ST. THOMAS, CANADA – Among the more comical responses to the tragic attacks of Sept. 11 was from an American who said she would pile up her credit card charges to beat the terrorists, “Just to show I have faith in the economy.”
One has to wonder if there isn’t a better way. Consider this picture as it relates to a rarely reported global blight.
Let’s say today is Sept. 11 and your mother was aboard one of the airliners that went down. Let’s say your wife was on another and your sister on the third one. They have all died horribly. Would it matter? In truth, in the developing world this year, 600,000 pregnant women, enough to fill three jumbo jets every day of the year, will die during childbirth. Quietly.
While lifespans and other indicators of advances in the developing world improve, death rates in childbirth are actually rising. In the last century, this scourge killed more than tuberculosis, suicide, traffic accidents and AIDS combined and, incredibly, even more than the number of people killed in both world wars.
By the time it takes you to read this, another mother will have died, blood-splattered or convulsed, a victim of high blood pressure or infection. Perhaps she had a mangled womb with a child wedged inside. She likely left other children.
Thousands lucky enough to live will acquire a fistula, where a torn birth canal leaves them incontinent. Like lepers, they’ll be thrown out of their families and villages. It’s all hardly dinner conversation. And we’re removed from it. Just six in 100,000 Canadian women don’t survive childbirth now. Three generations ago, that rate was more than 10 times higher, which demonstrates even those of us in the world who are advantaged have had to learn.
It’s perplexing that the federal government has drastically chopped foreign aid in recent years. Even as it now contemplates increasing its contribution levels, it likely won’t reach the G-20 target of 0.7 per cent of gross domestic product.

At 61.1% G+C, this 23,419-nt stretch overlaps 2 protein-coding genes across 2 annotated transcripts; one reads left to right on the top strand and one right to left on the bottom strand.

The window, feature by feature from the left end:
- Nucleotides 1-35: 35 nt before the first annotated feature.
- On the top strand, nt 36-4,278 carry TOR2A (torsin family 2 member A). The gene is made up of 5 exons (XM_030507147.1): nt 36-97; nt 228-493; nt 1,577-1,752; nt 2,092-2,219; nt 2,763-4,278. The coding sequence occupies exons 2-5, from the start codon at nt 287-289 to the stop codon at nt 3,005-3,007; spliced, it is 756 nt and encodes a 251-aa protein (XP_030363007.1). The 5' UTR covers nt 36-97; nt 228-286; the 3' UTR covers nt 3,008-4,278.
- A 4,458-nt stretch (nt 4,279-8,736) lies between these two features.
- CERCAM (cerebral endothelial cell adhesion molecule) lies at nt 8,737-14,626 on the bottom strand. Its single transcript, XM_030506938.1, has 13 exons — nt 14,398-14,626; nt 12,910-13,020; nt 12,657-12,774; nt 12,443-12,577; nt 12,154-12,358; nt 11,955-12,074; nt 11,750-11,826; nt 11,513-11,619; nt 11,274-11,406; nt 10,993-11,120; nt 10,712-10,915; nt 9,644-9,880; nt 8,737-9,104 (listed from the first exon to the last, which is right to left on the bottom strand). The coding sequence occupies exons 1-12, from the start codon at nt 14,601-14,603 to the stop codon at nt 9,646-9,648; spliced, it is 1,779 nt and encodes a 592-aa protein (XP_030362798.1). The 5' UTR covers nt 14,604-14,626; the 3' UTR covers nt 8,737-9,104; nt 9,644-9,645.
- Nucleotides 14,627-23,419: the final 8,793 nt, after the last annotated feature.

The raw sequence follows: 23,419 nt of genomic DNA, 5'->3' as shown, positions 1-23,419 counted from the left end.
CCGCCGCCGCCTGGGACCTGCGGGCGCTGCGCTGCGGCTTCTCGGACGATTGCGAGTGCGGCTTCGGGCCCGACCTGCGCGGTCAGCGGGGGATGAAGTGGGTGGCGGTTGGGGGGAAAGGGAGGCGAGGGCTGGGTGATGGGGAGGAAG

Still, more than money, we need to send qualified midwives and obstetricians to work in the developing world, just as we send peacekeepers.
For instance, Jean Chamberlain, a McMaster University obstetrician, is now pioneering maternal training in Yemen, where a staggering one in nine women dies during childbirth.
As it is, Chamberlain, a St. Thomas native, is a Canadian anomaly. She works among the poor because private supporters fund her work. How many more obstetricians would go abroad if their home-office needs would be maintained with programs and sponsorships?
Aid through universities is one consideration. And yet medical students from UWO are left to their own financial devices when pursuing field work in the developing world. A group from McMaster recently held its third annual Day of International Women’s Health to enlighten students on the plight of women in places such as Afghanistan. How much help did McMaster give organizers? Two per cent of the day’s costs.
Why doesn’t Canada, a country recognized for its humanitarian spirit, have a centre devoted to international women’s issues, similar to ones at the London School of Hygiene and Tropical Medicine or Johns Hopkins University? Support organizations and networks such as these are needed to assist other Canadian professionals who want to go abroad to offer their own non-medical skills. Then those with this vision of aid will have the tools enabling them to contribute.
Is there a link between this and global tensions that led to Sept. 11? Consider the terribly unequal distribution of wealth on this planet. Almost 90 per cent of Earth’s 6.1 billion humans live in the developing world, yet the rich minority offer less attention than what we give our pets and toys.
We live in creative times. We can put a robotic capsule on Mars, market 600 million Cokes around the planet every day and clone sheep. In a rich stupor, many of us also live more comfortably than history’s kings and queens. Now the world is getting smaller and we’re facing a paradigm shift. And we’re being awakened.
That’s the silver lining in the cloud of Sept. 11. Violence is evil, but so is indifference to suffering. Now a bloody tide has lapped onto our shore. We can shake our fists in fear and run to the mall. Or we can open our imaginations and help clean things up.
In the end, our response will bring light or darkness to our own future, as much as it will to those in impoverished parts of world. And that is sobering.